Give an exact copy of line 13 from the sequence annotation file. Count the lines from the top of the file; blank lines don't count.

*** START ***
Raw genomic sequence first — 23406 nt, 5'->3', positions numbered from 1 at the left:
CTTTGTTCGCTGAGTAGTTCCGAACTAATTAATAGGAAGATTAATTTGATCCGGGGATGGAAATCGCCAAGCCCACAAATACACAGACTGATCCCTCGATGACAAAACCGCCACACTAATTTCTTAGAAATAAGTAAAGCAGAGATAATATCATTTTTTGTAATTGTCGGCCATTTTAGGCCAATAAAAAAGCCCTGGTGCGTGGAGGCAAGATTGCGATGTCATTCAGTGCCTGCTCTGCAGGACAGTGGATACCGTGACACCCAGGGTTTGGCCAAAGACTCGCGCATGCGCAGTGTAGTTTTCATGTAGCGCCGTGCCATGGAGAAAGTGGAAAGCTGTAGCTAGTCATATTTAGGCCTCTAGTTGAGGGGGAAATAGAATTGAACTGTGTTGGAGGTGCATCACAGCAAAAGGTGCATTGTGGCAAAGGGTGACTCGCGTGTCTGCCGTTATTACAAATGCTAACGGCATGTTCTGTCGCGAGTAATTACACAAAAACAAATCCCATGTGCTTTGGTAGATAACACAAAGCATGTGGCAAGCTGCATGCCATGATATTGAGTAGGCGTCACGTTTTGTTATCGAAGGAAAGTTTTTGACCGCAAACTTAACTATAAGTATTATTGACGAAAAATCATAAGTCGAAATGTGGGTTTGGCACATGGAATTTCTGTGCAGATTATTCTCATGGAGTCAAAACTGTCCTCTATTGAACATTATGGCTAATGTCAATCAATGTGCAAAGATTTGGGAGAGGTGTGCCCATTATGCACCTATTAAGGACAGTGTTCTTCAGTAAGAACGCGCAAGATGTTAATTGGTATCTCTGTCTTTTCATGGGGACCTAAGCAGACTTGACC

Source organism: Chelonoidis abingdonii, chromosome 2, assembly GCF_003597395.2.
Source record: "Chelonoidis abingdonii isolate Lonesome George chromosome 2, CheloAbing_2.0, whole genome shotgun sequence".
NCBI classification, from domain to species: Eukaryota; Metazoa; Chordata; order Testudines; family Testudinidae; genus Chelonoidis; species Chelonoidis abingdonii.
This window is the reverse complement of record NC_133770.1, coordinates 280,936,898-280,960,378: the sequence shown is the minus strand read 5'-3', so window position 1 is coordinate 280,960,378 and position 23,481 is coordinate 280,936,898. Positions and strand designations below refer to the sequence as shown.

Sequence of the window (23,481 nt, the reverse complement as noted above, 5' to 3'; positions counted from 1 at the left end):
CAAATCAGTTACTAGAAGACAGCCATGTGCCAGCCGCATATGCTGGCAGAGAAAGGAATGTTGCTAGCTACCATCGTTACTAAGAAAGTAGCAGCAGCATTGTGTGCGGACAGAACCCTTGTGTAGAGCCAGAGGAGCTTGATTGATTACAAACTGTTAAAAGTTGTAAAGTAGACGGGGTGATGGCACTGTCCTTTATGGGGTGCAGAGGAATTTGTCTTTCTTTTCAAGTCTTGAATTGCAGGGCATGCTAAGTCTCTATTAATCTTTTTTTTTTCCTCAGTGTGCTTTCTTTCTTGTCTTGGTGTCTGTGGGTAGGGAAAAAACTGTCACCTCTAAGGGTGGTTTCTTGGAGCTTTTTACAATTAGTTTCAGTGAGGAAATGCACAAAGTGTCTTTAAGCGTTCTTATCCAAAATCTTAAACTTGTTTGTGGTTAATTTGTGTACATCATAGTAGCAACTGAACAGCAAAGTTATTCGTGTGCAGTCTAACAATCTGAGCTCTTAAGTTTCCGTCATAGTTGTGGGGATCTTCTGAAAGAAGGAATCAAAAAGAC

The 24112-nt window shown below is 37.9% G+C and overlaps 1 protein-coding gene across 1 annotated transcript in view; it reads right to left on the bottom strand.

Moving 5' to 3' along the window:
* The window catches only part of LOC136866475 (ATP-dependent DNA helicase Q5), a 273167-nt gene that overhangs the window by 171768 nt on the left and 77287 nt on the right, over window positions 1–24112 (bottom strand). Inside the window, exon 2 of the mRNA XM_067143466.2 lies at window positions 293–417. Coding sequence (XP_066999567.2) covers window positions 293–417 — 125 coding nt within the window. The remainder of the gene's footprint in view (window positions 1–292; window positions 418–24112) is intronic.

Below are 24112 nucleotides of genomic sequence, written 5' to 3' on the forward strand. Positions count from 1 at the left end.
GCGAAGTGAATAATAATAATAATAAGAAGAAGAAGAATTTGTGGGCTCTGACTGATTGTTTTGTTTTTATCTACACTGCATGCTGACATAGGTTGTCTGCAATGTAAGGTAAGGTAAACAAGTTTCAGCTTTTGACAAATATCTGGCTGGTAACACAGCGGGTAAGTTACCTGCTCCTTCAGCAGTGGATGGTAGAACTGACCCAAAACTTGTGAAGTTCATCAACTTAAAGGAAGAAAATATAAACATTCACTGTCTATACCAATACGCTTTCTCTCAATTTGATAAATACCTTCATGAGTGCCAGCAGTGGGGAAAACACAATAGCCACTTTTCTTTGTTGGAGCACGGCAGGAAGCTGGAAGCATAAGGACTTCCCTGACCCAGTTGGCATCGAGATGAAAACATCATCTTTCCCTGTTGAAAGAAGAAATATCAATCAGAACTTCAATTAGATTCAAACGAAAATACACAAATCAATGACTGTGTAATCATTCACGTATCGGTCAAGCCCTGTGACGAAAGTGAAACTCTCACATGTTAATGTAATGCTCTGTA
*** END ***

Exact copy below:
GCGAAGTGAATAATAATAATAATAAGAAGAAGAAGAATTTGTGGGCTCTGACTGATTGTTTTGTTTTTATCTACACTGCATGCTGACATAGGTTGTCTGCAATGTAAGGTAAGGTAAACAAGTTTCAGCTTTTGACAAATATCTGGCTGGTAACACAGCGGGTAAGTTACCTGCTCCTTCAGCAGTGGATGGTAGAACTGACCCAAAACTTGTGAAGTTCATCAACTTAAAGGAAGAAAATATAAACATTCACTGTCTATACCAATACGCTTTCTCTCAATTTGATAAATACCTTCATGAGTGCCAGCAGTGGGGAAAACACAATAGCCACTTTTCTTTGTTGGAGCACGGCAGGAAGCTGGAAGCATAAGGACTTCCCTGACCCAGTTGGCATCGAGATGAAAACATCATCTTTCCCTGTTGAAAGAAGAAATATCAATCAGAACTTCAATTAGATTCAAACGAAAATACACAAATCAATGACTGTGTAATCATTCACGTATCGGTCAAGCCCTGTGACGAAAGTGAAACTCTCACATGTTAATGTAATGCTCTGTA